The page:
No doubt we’ve all been the recipients of bad advice, and occasionally and unwittingly may have offered bad advice to others. But there’s one piece of advice that I still see offered by so-called sales experts (the latest only yesterday) who frankly ought to know better.
Whenever I hear the dreaded phrase it raises my hackles and if I’m any judge of the readership base for these articles it ought to have the same effect on you.
If it doesn’t, you probably want to unsubscribe now, because I imagine you’ll end up disagreeing with many of the other positions I’m going to take in the future.
Today's focus is on what I have come to believe is the dumbest opening question a sales person could possibly ask (and trust me, there are a lot of questions that could qualify for that award, so the competition is pretty tough)…
My award for the dumbest question (drum roll) goes to:
“What’s keeping you up at night?”
This question is just so wrong in so many ways, not least of which because it opens the possibility to all manner of tone-lowering literal responses that could include “my wife’s snoring”, “a bad attack of the piles” or “an overspiced Bangalore Phal”. And frankly, if we open the door to these or similar responses, we fully and richly deserve what we get.
What that does for the potential quality of the subsequent conversation I leave to your imagination. Of course, most prospects are either too polite to respond in that way. That doesn’t stop them positioning the offending salesperson as a trite and uncreative numbskull.
But that’s a trivial reason in comparison to the real problem with this question: it shows a total lack of respect for the prospect and a complete inability to anticipate the common interests, priorities and concerns of similar people in similar organisations. And it denies us the ability to showcase our potential to add value to both the conversation and their business.
Let’s be clear: we can’t be expected to know the details of our prospect’s business better than they do, and sooner or later we’re going to have to work out whether they have a critical problem that we have a uniquely capable solution for. But asking them what keeps them up at night isn’t going to get us there. If nothing else, it cedes control of the conversation to the prospect in a completely unpredictable and unmanageable way.
If we’re to be worthy of any serious consideration by our prospect, it’s because there are some things we know more about than them. It’s because we have had the benefit of talking to tens, hundreds or thousands of similar people in similar organisations to theirs. It’s because we have the ability to recognise patterns and to bring insights about what seems to really matter to many of their peers.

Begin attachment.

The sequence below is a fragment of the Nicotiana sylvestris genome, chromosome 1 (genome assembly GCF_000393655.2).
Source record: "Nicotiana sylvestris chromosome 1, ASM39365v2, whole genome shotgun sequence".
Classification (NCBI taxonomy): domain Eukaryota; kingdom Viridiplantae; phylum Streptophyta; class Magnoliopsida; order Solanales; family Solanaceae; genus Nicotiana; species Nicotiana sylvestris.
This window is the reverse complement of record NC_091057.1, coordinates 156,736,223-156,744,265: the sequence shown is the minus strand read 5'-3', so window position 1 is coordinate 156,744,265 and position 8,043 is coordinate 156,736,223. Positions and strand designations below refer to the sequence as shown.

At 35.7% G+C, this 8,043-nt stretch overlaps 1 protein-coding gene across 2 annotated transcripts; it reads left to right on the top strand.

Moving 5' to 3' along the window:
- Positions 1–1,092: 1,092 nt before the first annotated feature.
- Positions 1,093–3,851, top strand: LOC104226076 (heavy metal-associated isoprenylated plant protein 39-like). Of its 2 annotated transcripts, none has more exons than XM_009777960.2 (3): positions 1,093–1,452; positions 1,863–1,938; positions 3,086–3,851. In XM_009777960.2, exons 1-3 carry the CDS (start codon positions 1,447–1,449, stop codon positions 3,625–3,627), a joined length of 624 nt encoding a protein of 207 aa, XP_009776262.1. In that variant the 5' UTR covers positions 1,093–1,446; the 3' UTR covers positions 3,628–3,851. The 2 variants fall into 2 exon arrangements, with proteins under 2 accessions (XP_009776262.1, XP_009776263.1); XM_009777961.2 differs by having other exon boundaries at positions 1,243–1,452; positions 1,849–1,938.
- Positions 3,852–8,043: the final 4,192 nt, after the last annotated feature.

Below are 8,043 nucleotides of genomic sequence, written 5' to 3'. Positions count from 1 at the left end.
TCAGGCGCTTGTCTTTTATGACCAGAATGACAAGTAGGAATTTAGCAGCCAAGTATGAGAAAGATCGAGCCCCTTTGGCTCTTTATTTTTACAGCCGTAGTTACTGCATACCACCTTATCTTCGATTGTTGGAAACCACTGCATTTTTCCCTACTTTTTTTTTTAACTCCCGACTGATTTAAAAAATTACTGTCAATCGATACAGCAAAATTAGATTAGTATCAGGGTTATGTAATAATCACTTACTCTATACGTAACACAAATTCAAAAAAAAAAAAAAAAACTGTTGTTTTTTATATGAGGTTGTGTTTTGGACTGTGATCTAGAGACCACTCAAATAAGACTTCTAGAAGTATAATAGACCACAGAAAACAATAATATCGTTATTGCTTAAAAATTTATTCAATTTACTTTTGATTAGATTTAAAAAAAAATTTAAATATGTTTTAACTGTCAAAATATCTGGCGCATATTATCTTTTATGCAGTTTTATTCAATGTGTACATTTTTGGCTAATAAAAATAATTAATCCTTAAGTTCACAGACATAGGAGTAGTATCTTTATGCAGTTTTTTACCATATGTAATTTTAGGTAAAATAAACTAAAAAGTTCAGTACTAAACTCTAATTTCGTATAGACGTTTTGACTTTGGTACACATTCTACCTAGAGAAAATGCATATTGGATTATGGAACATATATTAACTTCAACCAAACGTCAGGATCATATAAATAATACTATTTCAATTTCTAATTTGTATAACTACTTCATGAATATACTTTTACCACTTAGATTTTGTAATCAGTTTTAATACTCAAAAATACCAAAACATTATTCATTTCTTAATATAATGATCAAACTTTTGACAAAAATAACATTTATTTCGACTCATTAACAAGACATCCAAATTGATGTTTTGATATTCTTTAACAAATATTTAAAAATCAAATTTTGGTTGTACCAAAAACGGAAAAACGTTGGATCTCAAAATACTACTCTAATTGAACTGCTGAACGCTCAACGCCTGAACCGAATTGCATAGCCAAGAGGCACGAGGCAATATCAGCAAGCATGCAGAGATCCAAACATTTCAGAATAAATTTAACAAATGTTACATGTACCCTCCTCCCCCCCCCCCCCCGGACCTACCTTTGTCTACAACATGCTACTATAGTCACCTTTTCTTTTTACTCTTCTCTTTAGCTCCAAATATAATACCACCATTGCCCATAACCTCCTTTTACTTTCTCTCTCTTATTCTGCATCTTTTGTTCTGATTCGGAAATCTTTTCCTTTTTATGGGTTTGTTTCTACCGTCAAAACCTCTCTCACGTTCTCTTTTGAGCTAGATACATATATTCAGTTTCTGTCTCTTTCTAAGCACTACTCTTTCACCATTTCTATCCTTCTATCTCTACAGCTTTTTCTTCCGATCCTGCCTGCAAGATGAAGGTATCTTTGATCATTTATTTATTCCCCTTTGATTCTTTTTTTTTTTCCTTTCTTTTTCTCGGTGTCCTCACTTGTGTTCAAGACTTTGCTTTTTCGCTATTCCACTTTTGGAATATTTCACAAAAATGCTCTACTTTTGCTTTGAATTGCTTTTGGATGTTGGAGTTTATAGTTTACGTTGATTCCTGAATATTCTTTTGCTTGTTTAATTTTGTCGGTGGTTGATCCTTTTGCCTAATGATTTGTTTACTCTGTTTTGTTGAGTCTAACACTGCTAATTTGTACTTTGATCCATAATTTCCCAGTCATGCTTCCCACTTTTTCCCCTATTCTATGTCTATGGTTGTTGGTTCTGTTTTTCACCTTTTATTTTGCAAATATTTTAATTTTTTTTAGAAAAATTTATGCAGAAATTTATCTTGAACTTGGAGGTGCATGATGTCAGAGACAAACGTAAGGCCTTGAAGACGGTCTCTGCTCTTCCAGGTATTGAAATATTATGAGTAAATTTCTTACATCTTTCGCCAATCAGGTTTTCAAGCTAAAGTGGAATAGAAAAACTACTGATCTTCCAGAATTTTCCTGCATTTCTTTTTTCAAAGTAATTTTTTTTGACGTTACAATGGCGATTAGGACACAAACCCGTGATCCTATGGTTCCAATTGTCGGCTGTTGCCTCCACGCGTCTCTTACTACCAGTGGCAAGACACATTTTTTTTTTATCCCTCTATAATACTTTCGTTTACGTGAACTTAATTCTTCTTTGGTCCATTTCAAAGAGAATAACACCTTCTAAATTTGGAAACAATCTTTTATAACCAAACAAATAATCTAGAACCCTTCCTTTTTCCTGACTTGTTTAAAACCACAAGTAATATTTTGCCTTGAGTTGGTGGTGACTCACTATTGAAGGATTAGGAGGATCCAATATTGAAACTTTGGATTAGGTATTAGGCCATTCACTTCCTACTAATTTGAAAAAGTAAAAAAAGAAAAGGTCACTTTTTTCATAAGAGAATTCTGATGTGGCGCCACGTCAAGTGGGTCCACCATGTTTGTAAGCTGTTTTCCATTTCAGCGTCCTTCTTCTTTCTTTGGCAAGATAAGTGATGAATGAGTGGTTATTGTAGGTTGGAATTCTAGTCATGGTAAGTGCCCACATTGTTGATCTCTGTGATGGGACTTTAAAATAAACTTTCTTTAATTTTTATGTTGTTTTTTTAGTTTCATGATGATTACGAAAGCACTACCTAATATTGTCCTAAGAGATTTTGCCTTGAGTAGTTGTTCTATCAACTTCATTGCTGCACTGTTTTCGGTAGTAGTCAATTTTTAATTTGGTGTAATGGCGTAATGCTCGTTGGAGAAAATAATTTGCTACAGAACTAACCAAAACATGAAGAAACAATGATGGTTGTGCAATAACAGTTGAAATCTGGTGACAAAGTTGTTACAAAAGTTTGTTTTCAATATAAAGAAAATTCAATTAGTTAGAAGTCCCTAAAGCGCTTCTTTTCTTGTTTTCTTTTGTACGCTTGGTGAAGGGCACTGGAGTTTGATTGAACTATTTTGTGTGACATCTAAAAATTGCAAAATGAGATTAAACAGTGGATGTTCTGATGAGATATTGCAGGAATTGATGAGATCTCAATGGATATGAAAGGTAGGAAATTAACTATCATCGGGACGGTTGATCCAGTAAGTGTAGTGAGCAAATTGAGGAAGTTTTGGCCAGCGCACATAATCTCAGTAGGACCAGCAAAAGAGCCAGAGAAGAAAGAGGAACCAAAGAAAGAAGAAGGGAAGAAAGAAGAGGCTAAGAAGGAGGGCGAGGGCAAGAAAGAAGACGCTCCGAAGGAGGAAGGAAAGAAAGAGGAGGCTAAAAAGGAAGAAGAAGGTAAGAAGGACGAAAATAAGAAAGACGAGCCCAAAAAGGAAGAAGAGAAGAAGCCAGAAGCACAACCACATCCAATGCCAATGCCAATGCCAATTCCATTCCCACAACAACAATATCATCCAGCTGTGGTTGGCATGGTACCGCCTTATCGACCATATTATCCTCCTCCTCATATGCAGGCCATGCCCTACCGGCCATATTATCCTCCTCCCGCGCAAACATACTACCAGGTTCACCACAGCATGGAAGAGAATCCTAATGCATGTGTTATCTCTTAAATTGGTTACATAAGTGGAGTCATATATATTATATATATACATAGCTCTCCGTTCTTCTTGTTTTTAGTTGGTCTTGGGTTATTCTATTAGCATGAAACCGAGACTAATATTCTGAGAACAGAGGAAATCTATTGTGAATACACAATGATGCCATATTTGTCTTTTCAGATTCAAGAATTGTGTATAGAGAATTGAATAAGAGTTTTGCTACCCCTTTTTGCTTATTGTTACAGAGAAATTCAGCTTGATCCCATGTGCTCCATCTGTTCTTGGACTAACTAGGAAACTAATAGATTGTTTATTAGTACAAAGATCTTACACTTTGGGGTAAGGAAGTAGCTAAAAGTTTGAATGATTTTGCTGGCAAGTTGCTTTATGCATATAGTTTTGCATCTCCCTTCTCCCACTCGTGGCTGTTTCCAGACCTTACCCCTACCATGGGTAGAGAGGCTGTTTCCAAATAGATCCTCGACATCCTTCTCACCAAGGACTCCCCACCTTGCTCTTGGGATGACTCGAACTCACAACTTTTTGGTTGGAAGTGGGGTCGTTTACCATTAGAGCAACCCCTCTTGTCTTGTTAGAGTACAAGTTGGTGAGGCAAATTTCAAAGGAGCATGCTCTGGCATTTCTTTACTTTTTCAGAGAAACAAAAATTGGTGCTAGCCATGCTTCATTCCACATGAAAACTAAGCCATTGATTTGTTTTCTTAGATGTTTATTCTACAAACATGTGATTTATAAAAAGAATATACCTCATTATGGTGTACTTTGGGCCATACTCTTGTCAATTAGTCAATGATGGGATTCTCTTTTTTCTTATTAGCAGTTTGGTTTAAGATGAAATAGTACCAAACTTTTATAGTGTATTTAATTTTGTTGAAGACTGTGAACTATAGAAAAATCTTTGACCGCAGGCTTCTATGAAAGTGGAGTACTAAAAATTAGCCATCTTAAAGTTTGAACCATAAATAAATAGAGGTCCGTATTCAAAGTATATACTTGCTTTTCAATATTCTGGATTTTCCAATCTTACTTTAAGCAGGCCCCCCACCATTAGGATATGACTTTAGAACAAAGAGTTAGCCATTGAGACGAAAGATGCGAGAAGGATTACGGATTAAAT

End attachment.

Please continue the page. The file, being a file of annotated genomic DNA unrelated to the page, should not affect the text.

Do we really want to throw that advantage away by asking them what keeps them up at night? Wouldn’t it be better - far better - to share some of the insights that we’ve uncovered and highlight some of the common concerns that we’ve identified? Couldn’t we then reinforce those insights by introducing some unconsidered needs or consequences that our prospect hadn’t thought about?
Wouldn’t that make for a far more valuable conversation? Of course it would. Wouldn’t that allow our salesperson to maintain better control over the future direction of the customer conversation? Of course it would. Wouldn’t it be more likely to make the customer want to learn more? Of course it would.
None of this precludes us from asking the prospect what their perceived problems or priorities are. But the approach I’m recommending allows us to do a far better job of “setting the scene”, and of establishing a reputation as a trusted, credible advisor. It puts us in a far stronger position to actually educate our prospects and to uncover previously unconsidered needs.
So with all of these benefits, why would we want to encourage or allow our sales people to do something so dumb as to ask their prospect what’s keeping them up at night, when there’s so much more they could do to bring genuine value to the sales conversation. In fact, it’s so dumb that we should probably regard it as grounds for dismissal by virtue of gross incompetence.
Then let’s see how often this inept, out of date phrase continues to be used…
Bob Apollo is the Managing Director of UK-Based Inflexion-Point Strategy Partners. He writes and speaks regularly on the critical importance establishing of scalable sales processes in driving B2B sales success.
Other related articles include:
- Never mind the marketing message, what about the sales conversation?
- Sales conversation plans should be skeletons, not cages
This article was first published on LinkedIn.